Badgers (Carnivora, Mustelidae) constitute a nonmonophyletic assemblage of mammals that are characterized by a general similarity of appearance and a broad geographic distribution. A comparative analysis of the forelimb osteology of badgers was performed to assess how observed differences in their scratch-digging behavior are related to variation of forelimb structure. We measured forelimb bone proportions of 87 skeletal specimens and calculated 8 functional indexes that were analyzed using analysis of variance and principal component analysis to identify the osteological correlates of fossorial ability in this clade. The indexes that best characterize forelimb specialization for scratch-digging in badgers are related to a robust humerus, large humeral epicondyles, and a long olecranon process, and these features increase from digger to semifossorial forms. A large scapular area for muscle attachment and a robust ulna also are correlated with fossorial ability. Semifossorial forms are indicated to have greater forelimb muscle mass, increased mechanical advantage of the elbow extensors, and the ability of the elbow extensor and carpal and digital flexor muscles to apply high out-force to the substrate. Digger forms are indicated to have relatively less robust and longer distal limb bones, and lower limb out-force capability. This study reveals that for badgers there is a distinct relationship between the proportions of the forelimb bones and fossorial ability. The indexes tested that relate to mechanical advantage of the elbow extensors and mass and force production capacity of the musculature have the discriminatory ability to distinguish between degrees of forelimb specialization and fossorial ability of badgers.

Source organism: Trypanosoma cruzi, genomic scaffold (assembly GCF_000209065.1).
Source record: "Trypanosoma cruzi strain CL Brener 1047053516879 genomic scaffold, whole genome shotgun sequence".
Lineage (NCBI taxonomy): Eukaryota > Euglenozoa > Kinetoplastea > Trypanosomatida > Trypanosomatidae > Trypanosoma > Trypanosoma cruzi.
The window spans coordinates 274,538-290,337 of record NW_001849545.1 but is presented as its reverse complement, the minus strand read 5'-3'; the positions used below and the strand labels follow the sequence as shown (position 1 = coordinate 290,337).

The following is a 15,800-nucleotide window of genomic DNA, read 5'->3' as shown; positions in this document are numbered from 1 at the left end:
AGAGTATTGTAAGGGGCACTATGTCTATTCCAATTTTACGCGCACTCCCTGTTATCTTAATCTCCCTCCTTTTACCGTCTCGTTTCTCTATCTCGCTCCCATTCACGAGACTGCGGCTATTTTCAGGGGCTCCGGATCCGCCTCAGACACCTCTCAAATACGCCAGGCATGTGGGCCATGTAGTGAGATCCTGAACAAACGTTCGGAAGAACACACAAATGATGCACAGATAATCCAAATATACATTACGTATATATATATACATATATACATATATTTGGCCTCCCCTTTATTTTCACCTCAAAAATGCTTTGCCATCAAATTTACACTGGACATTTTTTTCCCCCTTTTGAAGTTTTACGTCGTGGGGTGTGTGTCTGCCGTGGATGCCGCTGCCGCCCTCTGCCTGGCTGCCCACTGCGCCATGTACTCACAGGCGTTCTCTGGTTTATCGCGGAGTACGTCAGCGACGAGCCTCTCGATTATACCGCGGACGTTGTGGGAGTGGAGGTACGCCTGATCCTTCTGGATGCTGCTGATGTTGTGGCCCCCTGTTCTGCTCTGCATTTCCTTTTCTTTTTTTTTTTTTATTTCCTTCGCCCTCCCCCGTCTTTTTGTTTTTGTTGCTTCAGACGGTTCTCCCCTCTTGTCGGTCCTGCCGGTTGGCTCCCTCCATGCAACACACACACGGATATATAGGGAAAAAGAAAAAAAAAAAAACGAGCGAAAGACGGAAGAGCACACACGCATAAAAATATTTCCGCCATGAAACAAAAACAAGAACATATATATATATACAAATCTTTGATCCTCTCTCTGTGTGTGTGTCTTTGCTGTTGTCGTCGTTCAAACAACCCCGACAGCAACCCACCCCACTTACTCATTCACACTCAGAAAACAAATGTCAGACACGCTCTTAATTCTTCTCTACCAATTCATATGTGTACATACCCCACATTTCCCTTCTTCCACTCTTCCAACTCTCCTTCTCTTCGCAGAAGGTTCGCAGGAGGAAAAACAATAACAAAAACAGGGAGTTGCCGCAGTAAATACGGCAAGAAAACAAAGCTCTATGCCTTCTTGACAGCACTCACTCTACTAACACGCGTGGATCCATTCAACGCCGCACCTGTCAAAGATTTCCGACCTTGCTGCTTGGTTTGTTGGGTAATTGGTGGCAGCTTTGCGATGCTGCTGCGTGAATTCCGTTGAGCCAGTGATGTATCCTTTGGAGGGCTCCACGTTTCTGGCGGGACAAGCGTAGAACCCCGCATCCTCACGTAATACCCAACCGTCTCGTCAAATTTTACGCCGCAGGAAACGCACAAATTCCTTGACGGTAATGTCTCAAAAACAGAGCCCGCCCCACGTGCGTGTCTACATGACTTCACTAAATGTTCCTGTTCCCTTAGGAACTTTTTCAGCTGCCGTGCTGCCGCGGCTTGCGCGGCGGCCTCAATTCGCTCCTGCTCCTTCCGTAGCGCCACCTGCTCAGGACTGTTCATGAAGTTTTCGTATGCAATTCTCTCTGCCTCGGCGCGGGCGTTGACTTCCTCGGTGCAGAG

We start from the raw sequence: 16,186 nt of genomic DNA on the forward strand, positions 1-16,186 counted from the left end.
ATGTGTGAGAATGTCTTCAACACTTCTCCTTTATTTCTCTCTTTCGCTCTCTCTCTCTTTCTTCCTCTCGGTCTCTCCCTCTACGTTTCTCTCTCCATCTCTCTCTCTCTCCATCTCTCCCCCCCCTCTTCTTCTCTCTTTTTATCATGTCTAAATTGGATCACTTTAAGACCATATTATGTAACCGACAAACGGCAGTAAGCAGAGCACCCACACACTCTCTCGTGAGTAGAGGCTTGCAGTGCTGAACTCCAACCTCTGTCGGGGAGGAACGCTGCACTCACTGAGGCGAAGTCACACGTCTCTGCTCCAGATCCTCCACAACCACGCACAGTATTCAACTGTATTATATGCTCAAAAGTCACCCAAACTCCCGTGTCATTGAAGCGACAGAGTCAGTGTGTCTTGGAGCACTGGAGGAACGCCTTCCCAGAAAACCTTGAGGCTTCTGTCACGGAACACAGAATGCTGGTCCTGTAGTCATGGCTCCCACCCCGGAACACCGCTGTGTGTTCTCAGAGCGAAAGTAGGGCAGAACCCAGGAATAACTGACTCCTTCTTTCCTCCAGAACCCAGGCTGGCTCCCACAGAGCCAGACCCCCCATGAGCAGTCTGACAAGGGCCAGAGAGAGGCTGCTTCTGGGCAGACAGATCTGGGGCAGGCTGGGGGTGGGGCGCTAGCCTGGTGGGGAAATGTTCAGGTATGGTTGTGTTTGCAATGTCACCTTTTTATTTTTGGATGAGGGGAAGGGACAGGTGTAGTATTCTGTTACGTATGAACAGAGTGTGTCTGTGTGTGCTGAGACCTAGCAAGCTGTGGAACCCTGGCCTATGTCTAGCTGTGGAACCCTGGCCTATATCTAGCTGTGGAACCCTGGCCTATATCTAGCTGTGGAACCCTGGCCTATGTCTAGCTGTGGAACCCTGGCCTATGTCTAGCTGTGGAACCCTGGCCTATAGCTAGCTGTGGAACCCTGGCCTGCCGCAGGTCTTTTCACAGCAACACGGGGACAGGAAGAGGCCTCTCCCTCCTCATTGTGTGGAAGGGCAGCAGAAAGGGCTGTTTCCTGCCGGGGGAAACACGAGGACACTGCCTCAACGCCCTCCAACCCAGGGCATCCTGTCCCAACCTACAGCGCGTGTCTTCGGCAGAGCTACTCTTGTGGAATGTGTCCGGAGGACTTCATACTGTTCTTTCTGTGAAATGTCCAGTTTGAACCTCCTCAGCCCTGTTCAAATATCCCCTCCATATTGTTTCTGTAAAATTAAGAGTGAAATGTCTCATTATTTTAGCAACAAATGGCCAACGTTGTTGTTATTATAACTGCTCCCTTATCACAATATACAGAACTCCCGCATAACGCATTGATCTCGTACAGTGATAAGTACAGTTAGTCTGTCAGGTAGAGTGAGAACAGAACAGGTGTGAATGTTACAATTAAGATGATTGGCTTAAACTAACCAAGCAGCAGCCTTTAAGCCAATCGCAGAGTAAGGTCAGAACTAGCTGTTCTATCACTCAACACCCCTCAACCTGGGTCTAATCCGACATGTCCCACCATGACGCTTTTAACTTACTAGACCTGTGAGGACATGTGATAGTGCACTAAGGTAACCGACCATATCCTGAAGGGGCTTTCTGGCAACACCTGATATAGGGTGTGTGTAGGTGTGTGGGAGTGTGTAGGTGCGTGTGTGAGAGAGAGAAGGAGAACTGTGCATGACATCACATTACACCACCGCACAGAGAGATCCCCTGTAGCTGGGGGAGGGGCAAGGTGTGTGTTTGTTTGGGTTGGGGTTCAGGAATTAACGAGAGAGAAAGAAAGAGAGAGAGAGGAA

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Vol. 95 • No. 3